Andover

Andover, Maine

Population: Approximately 972

Andover , Maine was settled by hardy pioneers who trekked through the woods and swamps almost 200 miles from Andover , Mass. It is located in the beautiful and scenic western Maine mountains, in a broad, flat valley through which flows the Ellis River and its tributaries. It is noted for its four-season recreation activities and the can-do spirit of its citizens.

Town Office

Hours: Mon, Tue, & Thur 8:00 am-1:00pm
Wednesday 1:00pm – 6:00pm

17 Stillman Road, P.O. Box 219
Andover, ME 04216
Tel: 207-392-3302
Fax: 207-392-1205
Email:andover@megalink.net

Library

Hours: T, W, Th, Sat 1-4pm
Thursday 6-8pm

Andover Public Library
46 Church Street
Andover, ME 04216
Tel: 207-392-4841

Town Meetings

Selectmen: First Tuesday of the month, 1:00 p.m., every Tuesday, 7:00 p.m. at the town hall.
Planning Board: First and Third Monday, 7:00 p.m. at the town hall.
Recreation Committee: Second Monday of the month, 7:00 p.m. at the town hall.
Selectmen Elections: March town meeting on the third Saturday in March at the town hall. Special town meetings when needed.

A Brief History of Andover, Maine

Andover, Maine was first settled in 1789 by Ezekiel Merrill, a Revolutionary War veteran, who came with his wife and seven children from Andover, Mass., having stopped along the way at Fryeburg and Bethel. He and his three sons drew their modest belongings on hand sleds through the woods on a trail spotted by the Indians. Later, Mrs. Sarah Merrill and the rest of the children were brought up the Ellis River in birch-bark canoes by the local Indians. Their daughter, Susan, was the first white child born in Andover, on July 13, 1790. The Merrill house, still owned by descendants of Ezekiel and Sarah Merrill, stands high on a hill on the east side of the Ellis River, about one-half mile east of the village. It was the location for a recent movie, “Myth of Fingerprints.”

Prominent Indians who helped the Merrills and other settlers become established were Mollockett and Natallock.

The second settler was Enoch Adams, a surveyer from Andover, Mass. He surveyed the town and copies of his original maps and records are held by the Andover Historical Society.

By 1791, other settlers started moving in, including John, Jonathan and Philip Abbott; Ingalls Bragg; Theodore Brickett; Jeremiah Burnham; Abiel Lovejoy; Benjamin, Ebenezer, Samuel, Sylvanus and Thomas Poor; Luther Rice; James Stevens; Francis Swan; Josiah Wright; and others from Andover, Mass. and surrounding towns. The first mill was erected in 1791 by Colonel Thomas Poor at Andover Falls. The first church was formed in 1804, and in 1806, the first settled minister was the Reverend John Strickland.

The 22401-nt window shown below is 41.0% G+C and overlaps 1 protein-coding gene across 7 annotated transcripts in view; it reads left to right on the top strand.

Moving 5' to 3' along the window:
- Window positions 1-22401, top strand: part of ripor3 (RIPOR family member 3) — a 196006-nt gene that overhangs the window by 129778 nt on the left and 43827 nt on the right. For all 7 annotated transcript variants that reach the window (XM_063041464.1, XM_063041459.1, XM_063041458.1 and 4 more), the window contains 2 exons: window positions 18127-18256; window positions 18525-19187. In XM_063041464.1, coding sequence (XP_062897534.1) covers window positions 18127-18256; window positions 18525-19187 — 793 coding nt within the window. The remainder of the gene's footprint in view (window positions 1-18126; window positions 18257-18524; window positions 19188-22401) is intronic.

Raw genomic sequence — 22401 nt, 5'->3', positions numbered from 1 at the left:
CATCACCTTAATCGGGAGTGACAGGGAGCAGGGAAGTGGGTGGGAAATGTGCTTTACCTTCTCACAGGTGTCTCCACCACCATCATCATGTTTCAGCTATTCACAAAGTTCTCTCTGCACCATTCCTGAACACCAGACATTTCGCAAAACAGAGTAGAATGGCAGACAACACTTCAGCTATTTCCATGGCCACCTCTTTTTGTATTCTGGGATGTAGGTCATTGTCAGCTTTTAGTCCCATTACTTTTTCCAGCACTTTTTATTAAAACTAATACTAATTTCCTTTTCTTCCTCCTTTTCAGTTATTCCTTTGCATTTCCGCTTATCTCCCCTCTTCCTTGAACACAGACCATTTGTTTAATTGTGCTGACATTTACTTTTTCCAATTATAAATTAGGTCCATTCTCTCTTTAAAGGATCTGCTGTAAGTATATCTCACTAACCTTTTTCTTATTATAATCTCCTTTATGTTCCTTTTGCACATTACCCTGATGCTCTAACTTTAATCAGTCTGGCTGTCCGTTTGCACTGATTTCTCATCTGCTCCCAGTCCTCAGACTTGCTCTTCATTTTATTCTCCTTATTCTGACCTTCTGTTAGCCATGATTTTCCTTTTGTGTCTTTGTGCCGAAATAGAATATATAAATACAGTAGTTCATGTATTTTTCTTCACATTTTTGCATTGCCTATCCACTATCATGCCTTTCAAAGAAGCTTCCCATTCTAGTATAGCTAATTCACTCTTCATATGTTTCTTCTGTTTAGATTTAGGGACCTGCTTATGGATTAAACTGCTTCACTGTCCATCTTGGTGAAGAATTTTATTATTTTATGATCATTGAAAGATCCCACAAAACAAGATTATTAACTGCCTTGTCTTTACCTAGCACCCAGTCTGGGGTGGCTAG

Because Maine was a part of Massachusetts at that time, Andover, Maine was incorporated as East Andover, Mass. on June 23, 1804. It became Andover, Maine on June 13, 1820 after Maine became a state, and is located in Oxford, County, which was established March 4, 1805.

The first settlers were farmers and woodsmen. Farming has declined in popularity, but forest products are a mainstay of the economy. Several wood-working mills are located in town, and many local citizens work for or supply pulp wood to The Mead Corp., which is located in nearby Rumford.

Tourism is also an important part of the economy. Andover offers four-season recreation, including hunting, fishing, boating, skiing, snow mobiling, hiking on the Appalachian Trail, which passes through the western edge of town, and just plain sight-seeing.

Andover has two churches, two general stores, two restaurants, three B & Bs, a mail order XC ski shop, a race car manufacturing shop, several other small businesses and one very photogenic covered bridge.

Copyright 1998 by Robert A. Spidell, All Rights Reserved

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